The Twilight Saga – Why it’s the ultimate feminist movie franchise

ivyso, twilightsagalove & ihearttaylor

I had a spirited discussion with someone today about the omnipresent Twilight Saga movies, in which my sparring partner said I was basically a traitor to all womankind for being obsessed with the franchise. I could hardly take THAT comment sitting down, and thought that the best way to respond is with a rebuttal blog post.

Now, I am pretty indiscriminate in terms of my love for all things vampirey, sparkly or otherwise. But how anyone could fail to see that the Twilight Saga movies (emphasis on the movies part) are the ultimate feminist vehicles EVER in cinematic history is beyond me.

I know that comment might make some of you feel the sudden desire to find a guillotine, wrench off my head and stuff it on the nearest pike available to parade through your town. Just keep an open mind, because flawless logic is on my side 😉

All picspam from F**k Yeah Jacob Black Tumblr unless otherwise credited.

Twilight movies are like the female empire striking back. They are the ultimate exercise in male objectification or assertion of the female gaze that I have ever seen. What is the female versus male gaze, you ask? Well, look no further than the ultimate fan boy film franchise, Transformers, for an example of the male gaze in action. Megan Fox’s character is a blank void whose sole redeeming feature is that she is a hot trophy the hero can hoist on his shelf as a reward for saving the world.

I’m sure that male fans aren’t exactly interested in Megan Fox’s character’s opinion about quantum physics so much as they are interested in the physics of her draping across Shia’s car.

Now, compare this with the Twilight movies, which basically fetishize the male form in ways heretofore unseen by womankind. Gratuitous shirtlessness is rampant in a series that is essentially female fan service of the highest order to the point of self-parody; one character even asks another “does he even OWN a shirt?”. New Moon in particular takes the female gaze to epic proportions…

Exhibit A: Edward tries to commit sparklecide in one of the climactic scenes

Source

Exhibit B: Jacob using his shirt as a first aid swab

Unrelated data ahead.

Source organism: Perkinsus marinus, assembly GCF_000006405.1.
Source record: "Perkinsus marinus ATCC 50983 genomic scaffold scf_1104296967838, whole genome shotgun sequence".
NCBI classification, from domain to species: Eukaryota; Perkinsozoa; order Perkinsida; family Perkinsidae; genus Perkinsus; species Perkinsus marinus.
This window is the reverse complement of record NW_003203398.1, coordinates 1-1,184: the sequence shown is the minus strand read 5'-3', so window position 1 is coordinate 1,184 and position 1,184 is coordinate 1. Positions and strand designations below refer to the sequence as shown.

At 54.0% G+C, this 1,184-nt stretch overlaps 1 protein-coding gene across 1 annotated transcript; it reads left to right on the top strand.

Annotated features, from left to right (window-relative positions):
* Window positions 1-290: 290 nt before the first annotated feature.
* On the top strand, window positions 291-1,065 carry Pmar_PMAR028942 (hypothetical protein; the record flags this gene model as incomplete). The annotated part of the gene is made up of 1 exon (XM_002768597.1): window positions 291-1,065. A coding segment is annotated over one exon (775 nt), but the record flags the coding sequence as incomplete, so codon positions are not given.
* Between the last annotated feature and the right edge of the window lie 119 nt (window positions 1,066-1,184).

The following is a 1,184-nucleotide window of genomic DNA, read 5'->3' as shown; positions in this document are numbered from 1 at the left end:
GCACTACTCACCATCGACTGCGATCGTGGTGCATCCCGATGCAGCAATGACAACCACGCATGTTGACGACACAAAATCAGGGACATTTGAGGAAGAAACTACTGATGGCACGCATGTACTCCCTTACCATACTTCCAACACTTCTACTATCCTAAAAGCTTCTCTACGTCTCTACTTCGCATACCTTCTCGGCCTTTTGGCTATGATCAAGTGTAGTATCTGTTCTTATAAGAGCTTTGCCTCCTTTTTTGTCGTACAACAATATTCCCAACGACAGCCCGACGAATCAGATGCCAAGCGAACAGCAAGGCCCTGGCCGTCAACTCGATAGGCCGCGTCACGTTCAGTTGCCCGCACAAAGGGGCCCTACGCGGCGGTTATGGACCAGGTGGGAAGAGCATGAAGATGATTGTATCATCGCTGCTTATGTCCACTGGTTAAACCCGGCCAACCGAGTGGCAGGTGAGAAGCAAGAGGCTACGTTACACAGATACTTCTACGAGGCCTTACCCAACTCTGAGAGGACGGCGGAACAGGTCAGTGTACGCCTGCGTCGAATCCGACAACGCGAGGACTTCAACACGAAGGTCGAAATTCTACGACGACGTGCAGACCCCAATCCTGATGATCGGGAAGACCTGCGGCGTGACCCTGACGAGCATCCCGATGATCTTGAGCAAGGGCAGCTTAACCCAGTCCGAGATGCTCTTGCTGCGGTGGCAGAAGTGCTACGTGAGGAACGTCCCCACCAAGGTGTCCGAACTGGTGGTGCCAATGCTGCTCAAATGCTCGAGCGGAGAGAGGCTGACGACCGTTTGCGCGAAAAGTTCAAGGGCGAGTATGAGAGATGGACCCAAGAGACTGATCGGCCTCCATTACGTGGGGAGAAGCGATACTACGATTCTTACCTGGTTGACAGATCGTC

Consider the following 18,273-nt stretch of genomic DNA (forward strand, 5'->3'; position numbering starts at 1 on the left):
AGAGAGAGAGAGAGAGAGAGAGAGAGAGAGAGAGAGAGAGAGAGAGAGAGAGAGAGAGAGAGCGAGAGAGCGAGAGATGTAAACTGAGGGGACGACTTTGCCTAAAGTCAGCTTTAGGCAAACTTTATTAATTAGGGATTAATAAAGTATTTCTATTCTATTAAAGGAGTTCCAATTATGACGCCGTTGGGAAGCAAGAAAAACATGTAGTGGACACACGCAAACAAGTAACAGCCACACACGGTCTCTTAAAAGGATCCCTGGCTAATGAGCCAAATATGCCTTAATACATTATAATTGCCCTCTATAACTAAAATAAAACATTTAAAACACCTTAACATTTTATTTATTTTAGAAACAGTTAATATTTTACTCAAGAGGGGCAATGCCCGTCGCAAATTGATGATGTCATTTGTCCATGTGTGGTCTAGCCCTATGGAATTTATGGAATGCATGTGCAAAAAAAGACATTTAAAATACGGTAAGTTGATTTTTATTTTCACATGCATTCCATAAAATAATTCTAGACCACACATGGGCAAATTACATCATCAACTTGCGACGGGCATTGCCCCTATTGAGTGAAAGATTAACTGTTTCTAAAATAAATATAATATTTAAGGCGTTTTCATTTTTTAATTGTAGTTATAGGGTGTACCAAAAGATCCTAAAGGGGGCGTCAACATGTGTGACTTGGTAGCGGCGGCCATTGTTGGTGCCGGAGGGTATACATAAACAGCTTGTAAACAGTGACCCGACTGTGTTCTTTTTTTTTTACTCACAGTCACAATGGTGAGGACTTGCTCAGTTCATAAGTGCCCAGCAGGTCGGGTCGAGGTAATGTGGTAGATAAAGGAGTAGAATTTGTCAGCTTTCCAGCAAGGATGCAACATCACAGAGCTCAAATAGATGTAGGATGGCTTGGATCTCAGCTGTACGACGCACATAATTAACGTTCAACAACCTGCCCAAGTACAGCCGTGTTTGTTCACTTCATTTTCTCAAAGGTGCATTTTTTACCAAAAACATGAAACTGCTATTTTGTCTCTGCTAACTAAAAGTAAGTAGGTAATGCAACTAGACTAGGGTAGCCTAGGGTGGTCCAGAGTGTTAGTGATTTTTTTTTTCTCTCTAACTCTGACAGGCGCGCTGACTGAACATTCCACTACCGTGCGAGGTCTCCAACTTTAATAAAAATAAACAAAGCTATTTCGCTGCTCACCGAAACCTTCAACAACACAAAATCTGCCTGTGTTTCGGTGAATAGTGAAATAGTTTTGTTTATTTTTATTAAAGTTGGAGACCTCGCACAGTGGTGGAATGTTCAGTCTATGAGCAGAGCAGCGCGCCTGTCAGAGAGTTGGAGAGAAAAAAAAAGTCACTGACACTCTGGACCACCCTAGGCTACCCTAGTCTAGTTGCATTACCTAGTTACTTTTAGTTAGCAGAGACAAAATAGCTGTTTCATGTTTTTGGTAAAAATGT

Bella is about as far from a provocateur as you can get. She is rarely seen in less than five layers of (usually plaid) clothes; it is clear she is not the sex object of this franchise. Really, her character is incidental to the main arena of the film, which is Jacob and Edward’s battle for the affections of the female audience. Her choice…

godcalledinsicktoday:  Omg i just choked on my tea!

…is really that of the audience.

The hatred many fan bois have for the series borders on the seemingly irrational; the ire the very word “Twilight” inspires in those who haven’t even seen the damn movies is remarkable. Faster pussycat snark snark, I say, when it comes to this series. But hatred? I would argue these fan bois are threatened by the pop culture phenomenon of The Twilight Saga, because it is the first franchise targeted fully at the female demographic that has successfully challenged box office records set by the Transformers type movies of the world.

Bella Swan, Mary Sue or unlikely feminist? OK, I’m veering into dangerous territory with this one, I know. On the one hand, she is willing to sacrifice everything to be with Edward, including her friends, family and humanity. There is also a strong argument for her being a damsel-in-distress cipher who is acted upon by those in her life – loved, protected, fought over – hardly proactive actions on her behalf. On the other hand, there is no denying that from the moment she falls in love with Edward, she knows exactly what she wants – to be with him for eternity. The funny thing about the love triangle is that it is strangely devoid of any suspense. I mean, there is never any doubt that she is going to choose Edward.

Moreover, Bella is definitely in the position of emotional power in her relationships with both Edward and Jacob. Lord knows why they are so whipped by this girl, but she becomes the centre of their universe and they are like hilariously buff satellites that revolve around her orbit, existing solely to fight for her affections. Fellow women can only shake their head in wonder at a girl who can manage to do things like makeout with her sparkly vampire boyfriend in front of the shirtless werewolf who is desperately in love with her, and then get a shirtless hug from said werewolf before driving off with him while said vampire watches.

Bella Edward Jacob